If acting isn’t a piece of cake, then voiceovers are certainly not a cakewalk. Imagine this. Your body is tied up and you have to project the required emotions just with your voice. That’s how many artists describe the art of doing voiceovers. As the country’s first animated feature film 3 Bahadur gains recognition across Pakistan, The Express Tribune talks to artists who breathed life into the characters of Deenu, Mangu, Chapta, Pateeli and Baba Balaam.
Veteran actor Behroze Sabzwari is no stranger to the art of voiceover, as he previously lent his voice to Dirtoo’s spy Ghunsunna in Commander Safeguard. According to him, “a lot of hard work and effort goes into” this form of acting, which is harder than acting in person.
He says a major reason why dubbing for an animated-adventure film is more strenuous because of the on-screen characters’ facial expressions. “Animated characters are different from real-life ones. So, you have to adapt to that a little bit,” says Sabzwari, who is the voice behind chowkidar Deenu in the movie.
Contrarily, stage and television actor Khaled Ahmed, the voice of the older version of Mangu, holds that both acting and doing voiceover have their own set of challenges. “In my opinion, it [voiceover] is difficult but not more difficult than [acting], as you can’t use your body gestures to communicate the required emotions,” he says. Ahmed, who teaches voice-related courses at the National Academy of Performing Arts (Napa), states that voiceover artists are trained enough to ease into the character after seeing it. They get an idea of what sort of voice would complement the character and adapt accordingly.
Another interesting aspect of voice-acting is that a solo artist can dub for multiple characters. In 3 Bahadur, artists, such as Bassam Shazli and Nadir Siddiqui, have spent long shifts in the voice booth, as they had to lend their voice to two characters each. They both deem “staying in character” to be the most daunting task when doing the voiceover for more than one character.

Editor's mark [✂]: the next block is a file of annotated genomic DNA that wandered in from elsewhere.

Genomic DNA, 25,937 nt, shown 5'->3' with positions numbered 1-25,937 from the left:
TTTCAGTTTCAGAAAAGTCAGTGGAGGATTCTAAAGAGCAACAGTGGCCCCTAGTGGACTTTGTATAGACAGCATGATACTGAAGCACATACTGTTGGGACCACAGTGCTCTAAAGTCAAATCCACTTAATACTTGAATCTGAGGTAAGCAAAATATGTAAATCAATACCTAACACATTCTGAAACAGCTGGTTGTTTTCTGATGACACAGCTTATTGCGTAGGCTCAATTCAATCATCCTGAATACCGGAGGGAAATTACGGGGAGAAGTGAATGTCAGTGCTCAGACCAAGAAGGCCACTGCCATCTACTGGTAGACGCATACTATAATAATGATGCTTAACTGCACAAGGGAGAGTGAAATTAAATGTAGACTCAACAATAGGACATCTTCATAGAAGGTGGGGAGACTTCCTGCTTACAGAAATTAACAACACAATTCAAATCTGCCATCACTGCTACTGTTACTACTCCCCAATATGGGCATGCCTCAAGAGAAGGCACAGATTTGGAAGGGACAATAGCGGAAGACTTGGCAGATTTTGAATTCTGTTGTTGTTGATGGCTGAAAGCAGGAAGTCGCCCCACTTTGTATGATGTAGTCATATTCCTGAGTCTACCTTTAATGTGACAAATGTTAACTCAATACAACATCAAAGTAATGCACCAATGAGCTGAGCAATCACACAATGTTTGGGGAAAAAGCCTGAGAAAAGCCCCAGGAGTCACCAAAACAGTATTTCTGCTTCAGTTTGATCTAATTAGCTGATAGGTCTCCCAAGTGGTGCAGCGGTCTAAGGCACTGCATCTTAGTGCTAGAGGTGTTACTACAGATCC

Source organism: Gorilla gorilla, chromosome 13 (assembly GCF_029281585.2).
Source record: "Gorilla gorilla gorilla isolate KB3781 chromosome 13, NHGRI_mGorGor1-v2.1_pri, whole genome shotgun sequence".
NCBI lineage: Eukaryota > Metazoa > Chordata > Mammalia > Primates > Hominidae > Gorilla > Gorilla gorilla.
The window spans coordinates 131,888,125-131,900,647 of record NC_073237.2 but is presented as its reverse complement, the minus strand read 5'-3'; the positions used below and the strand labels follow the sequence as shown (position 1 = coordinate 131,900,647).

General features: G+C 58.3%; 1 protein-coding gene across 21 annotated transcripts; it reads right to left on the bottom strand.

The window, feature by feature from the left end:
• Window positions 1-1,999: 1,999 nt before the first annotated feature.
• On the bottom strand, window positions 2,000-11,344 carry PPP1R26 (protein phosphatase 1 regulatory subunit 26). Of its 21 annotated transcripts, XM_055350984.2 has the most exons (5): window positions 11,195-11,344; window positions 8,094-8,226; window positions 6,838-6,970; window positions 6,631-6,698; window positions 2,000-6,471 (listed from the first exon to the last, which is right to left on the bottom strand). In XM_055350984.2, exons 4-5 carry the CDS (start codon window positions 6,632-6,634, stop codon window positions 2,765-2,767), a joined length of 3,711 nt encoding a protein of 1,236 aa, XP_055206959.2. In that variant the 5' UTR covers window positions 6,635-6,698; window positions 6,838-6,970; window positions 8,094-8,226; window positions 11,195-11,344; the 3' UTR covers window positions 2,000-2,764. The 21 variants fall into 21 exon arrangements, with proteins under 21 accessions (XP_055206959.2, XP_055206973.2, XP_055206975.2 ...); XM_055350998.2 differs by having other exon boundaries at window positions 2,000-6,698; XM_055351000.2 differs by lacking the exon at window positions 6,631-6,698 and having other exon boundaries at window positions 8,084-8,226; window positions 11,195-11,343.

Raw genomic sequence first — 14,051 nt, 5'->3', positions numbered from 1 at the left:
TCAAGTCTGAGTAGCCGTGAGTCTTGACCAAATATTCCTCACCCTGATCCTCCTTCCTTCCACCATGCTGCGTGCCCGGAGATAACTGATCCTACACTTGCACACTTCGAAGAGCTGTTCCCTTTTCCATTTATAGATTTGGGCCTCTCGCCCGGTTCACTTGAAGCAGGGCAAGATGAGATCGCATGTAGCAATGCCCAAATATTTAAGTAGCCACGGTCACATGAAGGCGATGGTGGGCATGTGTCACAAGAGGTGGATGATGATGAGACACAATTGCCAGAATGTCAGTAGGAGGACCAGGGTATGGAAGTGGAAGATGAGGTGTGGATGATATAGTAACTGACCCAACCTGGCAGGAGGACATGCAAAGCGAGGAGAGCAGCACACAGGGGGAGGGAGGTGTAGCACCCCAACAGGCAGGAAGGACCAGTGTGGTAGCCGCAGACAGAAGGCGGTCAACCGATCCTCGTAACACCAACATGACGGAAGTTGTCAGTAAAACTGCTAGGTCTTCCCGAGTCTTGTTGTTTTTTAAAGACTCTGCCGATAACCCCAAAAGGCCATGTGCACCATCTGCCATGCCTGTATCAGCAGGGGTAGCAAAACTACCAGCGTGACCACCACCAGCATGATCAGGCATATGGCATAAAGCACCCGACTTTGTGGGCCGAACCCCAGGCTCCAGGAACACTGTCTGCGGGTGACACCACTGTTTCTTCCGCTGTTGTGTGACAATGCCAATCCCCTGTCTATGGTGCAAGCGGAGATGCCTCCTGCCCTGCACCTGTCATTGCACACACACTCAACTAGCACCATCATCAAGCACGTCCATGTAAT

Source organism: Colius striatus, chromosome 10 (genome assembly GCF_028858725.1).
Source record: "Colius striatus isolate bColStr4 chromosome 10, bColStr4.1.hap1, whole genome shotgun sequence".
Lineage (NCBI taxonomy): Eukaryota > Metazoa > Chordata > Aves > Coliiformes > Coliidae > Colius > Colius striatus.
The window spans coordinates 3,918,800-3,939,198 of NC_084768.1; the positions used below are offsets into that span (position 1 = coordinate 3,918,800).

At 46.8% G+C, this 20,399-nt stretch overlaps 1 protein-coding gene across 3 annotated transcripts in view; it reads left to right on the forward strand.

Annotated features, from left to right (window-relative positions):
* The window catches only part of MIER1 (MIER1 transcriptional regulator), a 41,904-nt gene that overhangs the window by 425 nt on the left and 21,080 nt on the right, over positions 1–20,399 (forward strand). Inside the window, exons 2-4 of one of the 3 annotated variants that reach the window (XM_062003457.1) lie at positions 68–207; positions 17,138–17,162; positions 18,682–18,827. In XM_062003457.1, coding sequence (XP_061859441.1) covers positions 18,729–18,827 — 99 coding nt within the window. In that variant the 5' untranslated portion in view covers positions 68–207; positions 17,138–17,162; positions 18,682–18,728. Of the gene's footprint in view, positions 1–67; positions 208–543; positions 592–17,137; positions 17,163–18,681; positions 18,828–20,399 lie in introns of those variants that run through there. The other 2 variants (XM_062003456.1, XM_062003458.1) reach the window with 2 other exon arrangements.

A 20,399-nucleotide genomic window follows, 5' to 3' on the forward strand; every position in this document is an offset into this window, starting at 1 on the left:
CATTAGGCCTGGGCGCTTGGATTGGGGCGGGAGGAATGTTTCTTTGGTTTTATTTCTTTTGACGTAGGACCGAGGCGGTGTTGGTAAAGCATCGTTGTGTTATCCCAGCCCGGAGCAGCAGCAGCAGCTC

Shazli says voice-acting is comparatively different as it requires more exaggeration, energy and intensity than normal acting routines. “You may move your hands to better express yourself on stage or in front of the camera, but in a voice booth, you only have your voice as a communication tool to express yourself. Plus, there is the additional pressure of maintaining that character and ensuring there’s a level of normalcy,” explains Shazli, who lent his voice to Pateeli and Chapta. In order to address this problem and avoid switching in-and-out of the character, Siddiqui (Baba Balaam) shares he would say a few dialogues in the character’s voice to attain the required tone before entering the recording studio.
In the wake of the release of 3 Bahadur, chances are others will follow suit. Instead of being overly optimistic about the future of the animated film industry in the country, the voice artists choose not to look ahead in the future for now. They feel they need to iron out a few kinks, such as writing scripts for animated series, for the industry to progress to its full potential. “What is promising and heartening for me is that some entertainment for children is being done. As for the future, we would have to see how this movie pans out, but I’m hopeful that we would have more animators from our country, who would make such movies,” says Ahmed.
Published in The Express Tribune, May 25th, 2015.